In recent years a raw food approach to diet has become more and more widely embraced. This shift towards a predominantly raw regime may well be suitable for some but I think that food choices need to be contextualised and assessed on a person-to-person basis.
I was into raw foods, and juices myself, back in the 70s. Since that time, I have encountered Traditional Chinese Medicine (TCM) and been influenced by its attitudes to foods and their energetic effects upon the body. It took me a long time to surrender some staunch beliefs around raw foods (at least in terms of my own personal needs) and embrace a different approach.
I understand that the prevailing idea is that raw is best because all the nurtrients are undisturbed (by processing) and therefore available. This makes sense for sure. However availability and assimilation potential are different things. What is crucial is a nutrient’s ‘post-digestive absorption’ and the key lies in the overall process of ‘transformation’.
For the purposes of this article I am going to keep things brief and simple.
TCM places importance on energy (Qi) efficiency. The digestive process is likened to a pot over a fire. Foods enter the pot and are cooked into a ‘soup’ as it were. Raw foods are going to require a larger expenditure of qi in order to be warmed and transformed into this soup than cooked foods. This is because cooking is akin to ‘predigestion’ on the outside of the body. It is important to stress that cooking refers to light cooking, not over-cooking.
This idea rests upon an understanding that no one ever absorbs 100% of a food’s inherent nutrients. Nutrients are bound to substances like fibre for example and these bonds require separation, a process more efficiently achieved via cooking, outside the body. The transformation (from food to fuel) of a cooked food will undoubtedly entail some loss of nutrient. However, the net gain from cooking is greater than the overall process of transformation of a raw-state food. The raw food is going to demand a high energy expenditure as all of its transformation is taking place internally.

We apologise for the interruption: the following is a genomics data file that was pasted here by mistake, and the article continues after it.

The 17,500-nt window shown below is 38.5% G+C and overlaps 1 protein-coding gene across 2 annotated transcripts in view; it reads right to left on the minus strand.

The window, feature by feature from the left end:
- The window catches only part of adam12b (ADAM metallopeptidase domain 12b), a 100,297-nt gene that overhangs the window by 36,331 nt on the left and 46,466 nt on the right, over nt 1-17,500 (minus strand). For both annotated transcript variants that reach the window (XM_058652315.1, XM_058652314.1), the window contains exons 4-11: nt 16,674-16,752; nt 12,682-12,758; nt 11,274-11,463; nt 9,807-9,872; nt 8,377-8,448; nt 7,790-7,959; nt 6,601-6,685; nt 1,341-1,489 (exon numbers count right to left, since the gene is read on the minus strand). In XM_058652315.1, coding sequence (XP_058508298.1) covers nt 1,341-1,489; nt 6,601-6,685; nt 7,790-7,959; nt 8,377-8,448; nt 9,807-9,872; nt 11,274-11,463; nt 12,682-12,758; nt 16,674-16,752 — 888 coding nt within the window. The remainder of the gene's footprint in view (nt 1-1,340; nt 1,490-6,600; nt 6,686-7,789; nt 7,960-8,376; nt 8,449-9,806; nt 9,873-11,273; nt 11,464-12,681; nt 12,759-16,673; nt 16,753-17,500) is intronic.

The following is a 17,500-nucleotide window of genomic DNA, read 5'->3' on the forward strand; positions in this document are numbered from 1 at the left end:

This digestive model is vitally important in practice because most people live with some degree of impairment to their digestive system. So the system they are putting food into is already an inefficient one. The more measures we take to assist our gastrointestinal systems in the process of digestion and assimilation, the more net energy we will have available for overall bodily functioning.
A clue as to how much energy there is to go around, is how one feels after a meal. Are there any meals after which you feel sleepy, tired, nauseous or bloated, thick in the throat or have a headache? These are all possible signs of low energy or energy/food stagnation.
I frequently explain these ideas regarding digestion to clients, especially those who come in, not only with digestive conditions, but often with the complaint of poor immune responses, i.e., they catch every viral infection that’s going around and are locked into a vicious cycle of recurrent episodes. This, despite what they consider to be high quality food choices. Given that the immune system relies on optimal gastrointestinal integrity, the most efficient mode of breakdown of food to fuel is going to be advantageous and highly sustainable, over the course of a lifetime.
With warm regards,
(Website: www.michaelfinnhealthservices.com.au )
Flaws, B. Arisal of The Clear.
Flaws, B. The Tao of Healthy Eating.